Roughly six months after his departure, more and more people began passing through the town, spending more money. A satellite had fallen from the sky and crashed a ways down the road, drawing many tourists. And with all the added revenue, several basic services were added and the town became somewhat presentable and known.

With the town busy reaping the spoils of luck, nobody had a reason to think about Dennis. So no one did, for years. And that was the case until he came back.

By now, the town resembled more of a museum. A motel and a series of small shops had been drawing in the tourist population for years. When Dennis came back, he had something to offer as well. A business. He had become quite well-off as an entrepreneur in the nearby city, and proceeded to destroy the home where he used to live and build a store over it. At first, the town rejoiced because Dennis sold them products that could only be found in the cities. He also sold them fruits, vegetables, and meats, and they no longer had to grow their own. They had become victims of convenience.

So everything continued in relative normality for some years, until of course people started losing interest in the satellite and no longer had a desire to come out to the middle of the desert, stand in the heat, and stare at it. So, as you can imagine, the town lost money. Their houses began to fall back into disrepair, and the elderly men resumed sitting at the gas station with their shotguns, gazing down the road in both directions.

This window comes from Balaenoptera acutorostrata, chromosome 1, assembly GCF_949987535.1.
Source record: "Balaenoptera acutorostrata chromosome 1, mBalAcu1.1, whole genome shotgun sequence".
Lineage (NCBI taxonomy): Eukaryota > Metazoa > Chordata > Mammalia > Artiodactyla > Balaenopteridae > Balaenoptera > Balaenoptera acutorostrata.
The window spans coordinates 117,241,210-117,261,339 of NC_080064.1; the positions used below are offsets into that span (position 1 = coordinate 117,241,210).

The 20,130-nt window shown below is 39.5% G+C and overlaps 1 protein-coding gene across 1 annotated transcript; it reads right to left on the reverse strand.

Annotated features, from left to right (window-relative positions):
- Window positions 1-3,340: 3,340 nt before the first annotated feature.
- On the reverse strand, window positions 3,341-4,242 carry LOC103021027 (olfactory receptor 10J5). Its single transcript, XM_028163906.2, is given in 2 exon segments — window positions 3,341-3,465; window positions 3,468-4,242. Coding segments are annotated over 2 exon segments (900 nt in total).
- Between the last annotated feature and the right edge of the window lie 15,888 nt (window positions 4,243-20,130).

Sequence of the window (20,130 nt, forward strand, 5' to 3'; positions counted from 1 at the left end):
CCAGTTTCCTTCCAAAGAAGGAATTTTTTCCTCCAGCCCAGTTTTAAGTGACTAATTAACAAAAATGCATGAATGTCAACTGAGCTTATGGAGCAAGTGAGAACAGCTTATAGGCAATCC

At that moment, Dennis had some serious deja-vu. It was like he was a child again. And because he was not willing to go that route again, he packed up shop and made plans to leave the town. This took the people by surprise, as they relied on his products for survival. They had largely stopped farming and raising livestock long ago.

*Two shotgun blasts*

Several people in the town attempted to reason with Dennis to support them until they could get back on their feet. Dennis flatly refused and continued to make preparations for his departure. For many people, this was the last straw. They had despised Dennis all their lives, and now was the time to show it. People ran to their homes and grabbed their guns. Children hid, because they knew.

Dennis ran down to the gas station and stole a shotgun from one of the elderly men. The people of the town approached quickly, pointing their weapons in his direction and firing in the air. Dennis backed out towards the road and in the direction of his car, screaming at them to let him leave, and was pancaked by an oncoming tractor trailer. It took residents of the town several days to clean up the mess.

Moral of the story?

Don't get hit by a truck. And remember that life is always there to kick you in the ass and remind you that you're its lackey, and not the other way around.